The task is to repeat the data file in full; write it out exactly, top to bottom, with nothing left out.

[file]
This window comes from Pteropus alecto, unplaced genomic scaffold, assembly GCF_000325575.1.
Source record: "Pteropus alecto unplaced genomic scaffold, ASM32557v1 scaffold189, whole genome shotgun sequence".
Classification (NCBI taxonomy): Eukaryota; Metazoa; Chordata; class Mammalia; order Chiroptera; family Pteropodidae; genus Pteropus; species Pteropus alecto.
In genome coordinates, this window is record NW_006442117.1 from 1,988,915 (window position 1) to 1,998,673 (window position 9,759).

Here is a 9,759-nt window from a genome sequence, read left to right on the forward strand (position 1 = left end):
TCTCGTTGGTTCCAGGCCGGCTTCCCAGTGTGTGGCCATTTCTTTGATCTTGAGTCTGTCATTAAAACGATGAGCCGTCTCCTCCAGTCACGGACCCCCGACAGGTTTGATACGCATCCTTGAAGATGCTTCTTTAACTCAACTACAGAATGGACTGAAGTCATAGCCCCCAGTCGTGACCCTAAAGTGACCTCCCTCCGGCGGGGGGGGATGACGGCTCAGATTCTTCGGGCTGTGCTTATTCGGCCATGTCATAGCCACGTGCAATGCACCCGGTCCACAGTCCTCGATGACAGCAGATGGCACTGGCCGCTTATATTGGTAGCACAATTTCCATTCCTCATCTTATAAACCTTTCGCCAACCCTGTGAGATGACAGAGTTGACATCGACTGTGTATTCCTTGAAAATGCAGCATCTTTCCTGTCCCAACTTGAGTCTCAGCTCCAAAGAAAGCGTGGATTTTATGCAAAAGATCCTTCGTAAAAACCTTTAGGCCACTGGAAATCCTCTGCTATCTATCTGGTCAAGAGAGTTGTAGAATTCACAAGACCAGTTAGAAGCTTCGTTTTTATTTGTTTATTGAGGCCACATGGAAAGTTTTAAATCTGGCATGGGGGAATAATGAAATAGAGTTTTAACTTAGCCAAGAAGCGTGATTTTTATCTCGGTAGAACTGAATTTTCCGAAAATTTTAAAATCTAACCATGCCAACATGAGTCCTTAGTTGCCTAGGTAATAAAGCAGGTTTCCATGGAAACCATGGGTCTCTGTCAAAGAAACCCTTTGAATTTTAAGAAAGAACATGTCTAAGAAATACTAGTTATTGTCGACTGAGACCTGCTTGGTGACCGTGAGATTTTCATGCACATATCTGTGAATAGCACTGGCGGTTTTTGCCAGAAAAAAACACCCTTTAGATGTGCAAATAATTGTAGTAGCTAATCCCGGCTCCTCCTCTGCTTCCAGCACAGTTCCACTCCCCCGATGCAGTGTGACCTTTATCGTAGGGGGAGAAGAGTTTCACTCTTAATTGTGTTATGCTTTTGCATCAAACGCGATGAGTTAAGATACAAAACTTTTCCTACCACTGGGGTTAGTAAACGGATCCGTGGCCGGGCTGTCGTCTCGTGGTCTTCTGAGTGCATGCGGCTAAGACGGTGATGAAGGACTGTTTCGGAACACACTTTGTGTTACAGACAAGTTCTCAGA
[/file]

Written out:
This window comes from Pteropus alecto, unplaced genomic scaffold, assembly GCF_000325575.1.
Source record: "Pteropus alecto unplaced genomic scaffold, ASM32557v1 scaffold189, whole genome shotgun sequence".
Classification (NCBI taxonomy): Eukaryota; Metazoa; Chordata; class Mammalia; order Chiroptera; family Pteropodidae; genus Pteropus; species Pteropus alecto.
In genome coordinates, this window is record NW_006442117.1 from 1,988,915 (window position 1) to 1,998,673 (window position 9,759).

Here is a 9,759-nt window from a genome sequence, read left to right on the forward strand (position 1 = left end):
TCTCGTTGGTTCCAGGCCGGCTTCCCAGTGTGTGGCCATTTCTTTGATCTTGAGTCTGTCATTAAAACGATGAGCCGTCTCCTCCAGTCACGGACCCCCGACAGGTTTGATACGCATCCTTGAAGATGCTTCTTTAACTCAACTACAGAATGGACTGAAGTCATAGCCCCCAGTCGTGACCCTAAAGTGACCTCCCTCCGGCGGGGGGGGATGACGGCTCAGATTCTTCGGGCTGTGCTTATTCGGCCATGTCATAGCCACGTGCAATGCACCCGGTCCACAGTCCTCGATGACAGCAGATGGCACTGGCCGCTTATATTGGTAGCACAATTTCCATTCCTCATCTTATAAACCTTTCGCCAACCCTGTGAGATGACAGAGTTGACATCGACTGTGTATTCCTTGAAAATGCAGCATCTTTCCTGTCCCAACTTGAGTCTCAGCTCCAAAGAAAGCGTGGATTTTATGCAAAAGATCCTTCGTAAAAACCTTTAGGCCACTGGAAATCCTCTGCTATCTATCTGGTCAAGAGAGTTGTAGAATTCACAAGACCAGTTAGAAGCTTCGTTTTTATTTGTTTATTGAGGCCACATGGAAAGTTTTAAATCTGGCATGGGGGAATAATGAAATAGAGTTTTAACTTAGCCAAGAAGCGTGATTTTTATCTCGGTAGAACTGAATTTTCCGAAAATTTTAAAATCTAACCATGCCAACATGAGTCCTTAGTTGCCTAGGTAATAAAGCAGGTTTCCATGGAAACCATGGGTCTCTGTCAAAGAAACCCTTTGAATTTTAAGAAAGAACATGTCTAAGAAATACTAGTTATTGTCGACTGAGACCTGCTTGGTGACCGTGAGATTTTCATGCACATATCTGTGAATAGCACTGGCGGTTTTTGCCAGAAAAAAACACCCTTTAGATGTGCAAATAATTGTAGTAGCTAATCCCGGCTCCTCCTCTGCTTCCAGCACAGTTCCACTCCCCCGATGCAGTGTGACCTTTATCGTAGGGGGAGAAGAGTTTCACTCTTAATTGTGTTATGCTTTTGCATCAAACGCGATGAGTTAAGATACAAAACTTTTCCTACCACTGGGGTTAGTAAACGGATCCGTGGCCGGGCTGTCGTCTCGTGGTCTTCTGAGTGCATGCGGCTAAGACGGTGATGAAGGACTGTTTCGGAACACACTTTGTGTTACAGACAAGTTCTCAGA